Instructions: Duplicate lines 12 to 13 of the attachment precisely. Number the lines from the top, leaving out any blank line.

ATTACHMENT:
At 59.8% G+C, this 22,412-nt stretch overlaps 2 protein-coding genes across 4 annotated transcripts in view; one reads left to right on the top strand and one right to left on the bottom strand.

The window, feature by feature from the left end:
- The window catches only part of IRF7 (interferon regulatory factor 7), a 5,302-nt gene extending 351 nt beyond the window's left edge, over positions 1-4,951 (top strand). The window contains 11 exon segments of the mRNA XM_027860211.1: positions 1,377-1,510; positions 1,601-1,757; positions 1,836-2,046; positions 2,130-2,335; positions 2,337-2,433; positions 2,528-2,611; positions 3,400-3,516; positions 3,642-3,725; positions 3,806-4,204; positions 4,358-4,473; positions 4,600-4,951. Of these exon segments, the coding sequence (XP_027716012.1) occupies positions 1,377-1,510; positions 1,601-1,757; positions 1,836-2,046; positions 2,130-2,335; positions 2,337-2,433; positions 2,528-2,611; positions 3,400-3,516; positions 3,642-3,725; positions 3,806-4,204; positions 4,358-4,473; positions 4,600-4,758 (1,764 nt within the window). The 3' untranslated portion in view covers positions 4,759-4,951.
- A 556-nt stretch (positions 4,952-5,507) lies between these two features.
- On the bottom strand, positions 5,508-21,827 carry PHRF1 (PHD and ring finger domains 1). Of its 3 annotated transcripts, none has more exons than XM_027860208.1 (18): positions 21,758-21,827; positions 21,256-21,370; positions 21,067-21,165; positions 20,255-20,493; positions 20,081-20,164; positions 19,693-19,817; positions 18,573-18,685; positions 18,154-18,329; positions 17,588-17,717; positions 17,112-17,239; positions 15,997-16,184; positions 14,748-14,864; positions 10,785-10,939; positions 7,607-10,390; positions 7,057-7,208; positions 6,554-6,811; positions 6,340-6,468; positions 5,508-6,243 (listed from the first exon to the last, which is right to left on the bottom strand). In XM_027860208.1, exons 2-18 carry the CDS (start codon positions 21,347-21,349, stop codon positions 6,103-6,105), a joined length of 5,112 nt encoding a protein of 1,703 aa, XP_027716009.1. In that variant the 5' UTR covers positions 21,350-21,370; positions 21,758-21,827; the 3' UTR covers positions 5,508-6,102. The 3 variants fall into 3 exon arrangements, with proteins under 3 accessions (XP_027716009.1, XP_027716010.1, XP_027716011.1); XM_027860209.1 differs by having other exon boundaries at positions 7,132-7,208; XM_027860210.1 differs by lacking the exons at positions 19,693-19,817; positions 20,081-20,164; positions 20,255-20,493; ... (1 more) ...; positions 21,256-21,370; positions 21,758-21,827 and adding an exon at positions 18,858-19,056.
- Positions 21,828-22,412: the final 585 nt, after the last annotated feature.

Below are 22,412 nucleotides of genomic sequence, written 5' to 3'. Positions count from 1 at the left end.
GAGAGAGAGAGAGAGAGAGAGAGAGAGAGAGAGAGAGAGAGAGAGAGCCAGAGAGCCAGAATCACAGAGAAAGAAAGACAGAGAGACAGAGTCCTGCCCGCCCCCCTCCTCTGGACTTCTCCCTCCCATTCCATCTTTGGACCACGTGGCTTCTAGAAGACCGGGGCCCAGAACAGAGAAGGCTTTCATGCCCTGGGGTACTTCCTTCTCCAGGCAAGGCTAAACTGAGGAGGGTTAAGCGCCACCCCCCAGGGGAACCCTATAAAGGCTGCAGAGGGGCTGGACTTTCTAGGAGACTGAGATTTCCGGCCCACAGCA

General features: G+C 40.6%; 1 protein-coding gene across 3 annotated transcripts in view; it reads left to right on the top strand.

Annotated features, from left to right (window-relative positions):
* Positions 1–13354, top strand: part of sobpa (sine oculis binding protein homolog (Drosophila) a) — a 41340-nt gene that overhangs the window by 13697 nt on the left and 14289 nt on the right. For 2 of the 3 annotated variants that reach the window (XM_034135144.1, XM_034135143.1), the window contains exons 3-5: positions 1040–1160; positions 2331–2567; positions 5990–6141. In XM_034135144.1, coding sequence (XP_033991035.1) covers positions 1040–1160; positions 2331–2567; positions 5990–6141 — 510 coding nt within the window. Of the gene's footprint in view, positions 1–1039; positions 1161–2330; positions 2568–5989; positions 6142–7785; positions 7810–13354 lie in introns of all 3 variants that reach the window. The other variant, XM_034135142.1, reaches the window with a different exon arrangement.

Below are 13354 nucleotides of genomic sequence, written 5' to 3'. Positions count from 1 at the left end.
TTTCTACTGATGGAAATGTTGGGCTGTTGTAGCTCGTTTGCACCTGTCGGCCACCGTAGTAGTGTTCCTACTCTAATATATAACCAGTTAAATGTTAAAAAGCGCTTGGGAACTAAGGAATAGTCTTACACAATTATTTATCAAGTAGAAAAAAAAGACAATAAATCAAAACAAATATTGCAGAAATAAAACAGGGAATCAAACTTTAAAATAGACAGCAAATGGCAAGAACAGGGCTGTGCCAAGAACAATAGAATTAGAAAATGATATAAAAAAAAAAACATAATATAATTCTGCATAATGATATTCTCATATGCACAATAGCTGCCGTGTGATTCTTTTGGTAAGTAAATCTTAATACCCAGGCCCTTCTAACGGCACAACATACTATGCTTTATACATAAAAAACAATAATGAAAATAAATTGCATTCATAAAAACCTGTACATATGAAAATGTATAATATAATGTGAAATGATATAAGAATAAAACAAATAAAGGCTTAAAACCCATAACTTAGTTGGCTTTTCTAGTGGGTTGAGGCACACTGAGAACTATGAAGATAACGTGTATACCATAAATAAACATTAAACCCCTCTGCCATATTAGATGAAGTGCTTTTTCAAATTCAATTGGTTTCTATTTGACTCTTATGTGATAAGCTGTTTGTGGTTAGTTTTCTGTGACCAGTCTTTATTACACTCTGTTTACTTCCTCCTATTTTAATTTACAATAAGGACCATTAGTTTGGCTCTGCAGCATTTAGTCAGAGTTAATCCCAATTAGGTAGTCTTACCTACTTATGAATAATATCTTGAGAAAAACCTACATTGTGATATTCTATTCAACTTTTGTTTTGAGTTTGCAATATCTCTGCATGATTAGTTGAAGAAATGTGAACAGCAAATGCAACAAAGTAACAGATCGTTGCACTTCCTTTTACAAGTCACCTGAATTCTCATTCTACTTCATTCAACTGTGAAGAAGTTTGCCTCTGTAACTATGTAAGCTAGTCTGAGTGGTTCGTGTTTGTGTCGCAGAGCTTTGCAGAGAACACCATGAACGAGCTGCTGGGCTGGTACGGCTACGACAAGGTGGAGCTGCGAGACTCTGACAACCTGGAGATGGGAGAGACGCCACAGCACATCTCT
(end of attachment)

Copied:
Below are 13354 nucleotides of genomic sequence, written 5' to 3'. Positions count from 1 at the left end.
TTTCTACTGATGGAAATGTTGGGCTGTTGTAGCTCGTTTGCACCTGTCGGCCACCGTAGTAGTGTTCCTACTCTAATATATAACCAGTTAAATGTTAAAAAGCGCTTGGGAACTAAGGAATAGTCTTACACAATTATTTATCAAGTAGAAAAAAAAGACAATAAATCAAAACAAATATTGCAGAAATAAAACAGGGAATCAAACTTTAAAATAGACAGCAAATGGCAAGAACAGGGCTGTGCCAAGAACAATAGAATTAGAAAATGATATAAAAAAAAAAACATAATATAATTCTGCATAATGATATTCTCATATGCACAATAGCTGCCGTGTGATTCTTTTGGTAAGTAAATCTTAATACCCAGGCCCTTCTAACGGCACAACATACTATGCTTTATACATAAAAAACAATAATGAAAATAAATTGCATTCATAAAAACCTGTACATATGAAAATGTATAATATAATGTGAAATGATATAAGAATAAAACAAATAAAGGCTTAAAACCCATAACTTAGTTGGCTTTTCTAGTGGGTTGAGGCACACTGAGAACTATGAAGATAACGTGTATACCATAAATAAACATTAAACCCCTCTGCCATATTAGATGAAGTGCTTTTTCAAATTCAATTGGTTTCTATTTGACTCTTATGTGATAAGCTGTTTGTGGTTAGTTTTCTGTGACCAGTCTTTATTACACTCTGTTTACTTCCTCCTATTTTAATTTACAATAAGGACCATTAGTTTGGCTCTGCAGCATTTAGTCAGAGTTAATCCCAATTAGGTAGTCTTACCTACTTATGAATAATATCTTGAGAAAAACCTACATTGTGATATTCTATTCAACTTTTGTTTTGAGTTTGCAATATCTCTGCATGATTAGTTGAAGAAATGTGAACAGCAAATGCAACAAAGTAACAGATCGTTGCACTTCCTTTTACAAGTCACCTGAATTCTCATTCTACTTCATTCAACTGTGAAGAAGTTTGCCTCTGTAACTATGTAAGCTAGTCTGAGTGGTTCGTGTTTGTGTCGCAGAGCTTTGCAGAGAACACCATGAACGAGCTGCTGGGCTGGTACGGCTACGACAAGGTGGAGCTGCGAGACTCTGACAACCTGGAGATGGGAGAGACGCCACAGCACATCTCT